However, "[a] person may not be held liable for damages pursuant to both this section and Section 52 for the same act or failure to act." Cal. Civ. Code § 54.3(c). Therefore, since Coastal Breeze is liable for the Section 52(a) violation against plaintiff Levine, it can only be held liable under Section 54(c) for the violation against plaintiff Guzman.
C. Sum of Money Involved
Under this Eitel factor, "the court must consider the amount of money at stake in relation to the seriousness of Defendant's conduct." PepsiCo, Inc. v. California Sec. Cans, 238 F. Supp. 2d 1172, 1176-77 (C.D. Cal. 2002). Plaintiffs here seek a grand total of $4,000 in statutory damages from Coastal Breeze for each plaintiff. This is the minimum statutory damages applicable under this statute. Cal. Civ. Code § 52(a). This amount appears to be de minimis considering the trouble plaintiffs were put to in being forced to search for their car in the dark, through a non-ADA compliant parking lot, under the sneers and taunts of Coastal Breeze employees, and having their transportation taken away. This factor thus weighs in favor of a default judgment.
Indeed, the small amount of money involved may help to explain why Coastal Breeze has not bothered to defend itself in this lawsuit, despite having been served with the complaint and with the subsequent papers relating to the default judgment motion.
D. Disputed Material Facts
This Eitel factor "considers the possibility of dispute as to any material facts in the case. Upon entry of default, all well-pleaded facts in the complaint are taken as true, except those relating to damages." Pepsico, 238 F. Supp. 2d at 1177. Here, since Coastal Breeze has not appeared in this lawsuit, the court has no way to know if any of the facts alleged in the complaint would be disputed if this matter were litigated on the merits. This factor thus does not weigh either for or against entry of a default judgment.
Of course, for purposes of this default judgment motion, the allegations are assumed to be true.
This factor, like several others, are most applicable where the default judgment is sought as a sanction against a party who was litigating the case on the merits. --------
E. Excusable Neglect
This is another factor that is most applicable if the requested default is because of an untimely pleading or is requested as a sanction. Here, Coastal Breeze has made no appearance at all, so there is no way for the court to know if it has failed to appear because of excusable neglect. Accordingly, this factor does not weigh in favor of, or against, default judgment.
F. Policy Favoring Merits Determinations
This factor always weighs against default judgment, since a default judgment would preclude a judgment on the merits. However, standing alone, it cannot preclude a summary judgment. See United States v. Espinor, 2016 WL 2880191 at *5, 2016 U.S. Dist. LEXIS 65021 at *13 (E.D. Cal. 2016) (Claire, M.J.) (this policy "does not preclude default judgment where, as here, the defendants fail to appear or defend themselves after due notice"). Otherwise, Fed. R. Civ. P. 55(b) - which provides for a default judgment without a determination on the merits - would have no meaning. See J & J Sports Prods., Inc. v. Becerra, 2015 WL 7771174 at *2, 2015 U.S. Dist. LEXIS 162406 at *4 (D. Ariz. 2015) ("[a]lthough the policy favoring decisions on the merits counsels against default judgment, the mere existence of Rule 55(b) indicates this policy is not dispositive").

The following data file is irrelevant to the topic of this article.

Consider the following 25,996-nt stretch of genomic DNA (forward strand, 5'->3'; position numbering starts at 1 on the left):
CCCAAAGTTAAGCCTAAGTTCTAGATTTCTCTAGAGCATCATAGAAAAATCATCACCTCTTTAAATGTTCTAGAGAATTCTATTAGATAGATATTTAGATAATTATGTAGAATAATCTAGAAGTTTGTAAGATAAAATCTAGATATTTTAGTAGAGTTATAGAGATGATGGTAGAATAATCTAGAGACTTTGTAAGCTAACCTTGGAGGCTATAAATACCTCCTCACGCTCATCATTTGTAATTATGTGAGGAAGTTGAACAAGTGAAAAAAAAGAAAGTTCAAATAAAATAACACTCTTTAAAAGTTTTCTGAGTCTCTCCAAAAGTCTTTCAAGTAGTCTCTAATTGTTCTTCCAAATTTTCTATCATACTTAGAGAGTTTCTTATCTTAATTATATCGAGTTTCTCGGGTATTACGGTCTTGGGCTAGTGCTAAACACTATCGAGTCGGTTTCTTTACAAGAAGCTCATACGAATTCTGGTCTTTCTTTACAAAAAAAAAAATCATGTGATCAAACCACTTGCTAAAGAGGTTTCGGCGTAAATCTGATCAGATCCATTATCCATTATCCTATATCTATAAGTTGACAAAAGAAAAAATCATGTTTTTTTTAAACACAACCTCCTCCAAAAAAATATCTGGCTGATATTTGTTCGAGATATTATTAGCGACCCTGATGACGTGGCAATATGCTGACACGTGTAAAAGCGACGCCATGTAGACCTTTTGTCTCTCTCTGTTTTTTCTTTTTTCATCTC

The undersigned has considered all the Eitel factors and finds that they warrant a default judgment in this case. Most notably, plaintiffs have alleged facts that, if true, would entitle them to judgments under Title IV of the ADA and Sections 52 and 54 of the Unruh Act, together with monetary damages and injunctive relief.
Accordingly, IT IS HEREBY RECOMMENDED that plaintiffs' Motion for Default Judgment against Coastal Breeze (ECF No. 82), be GRANTED as follows:
1. Both plaintiffs should be awarded a default judgment against Coastal Breeze on plaintiffs' Fifth Cause of Action, and defendant Coastal Breeze should be enjoined from interfering with plaintiffs' right to use the overflow parking lot, under Title IV of the ADA, 42 U.S.C. § 12203(b);
2. Plaintiff Levine should be awarded a default judgment against Coastal Breeze on his Second Cause of Action, and awarded $4,000 in statutory damages under Cal. Civ. Code § 52(a);
3. Plaintiff Guzman should be awarded a default judgment against Coastal Breeze on her First Cause of Action, and awarded $1,000 in statutory damages under Cal. Civ. Code §§ 54(c) and 54.3(a).
These findings and recommendations are submitted to the United States District Judge assigned to the case, pursuant to the provisions of 28 U.S.C. § 636(b)(1). Within twenty one days after being served with these findings and recommendations, any party may file written objections with the court and serve a copy on all parties. Id.; see also Local Rule 304(b). Such a document should be captioned "Objections to Magistrate Judge's Findings and Recommendations." Any response to the objections shall be filed with the court and served on all parties within fourteen days after service of the objections. Local Rule 304(d). Failure to file objections within the specified time may waive the right to appeal the District Court's order. Turner v. Duncan, 158 F.3d 449, 455 (9th Cir. 1998); Martinez v. Ylst, 951 F.2d 1153, 1156-57 (9th Cir. 1991). DATED: May 23, 2016
UNITED STATES MAGISTRATE JUDGE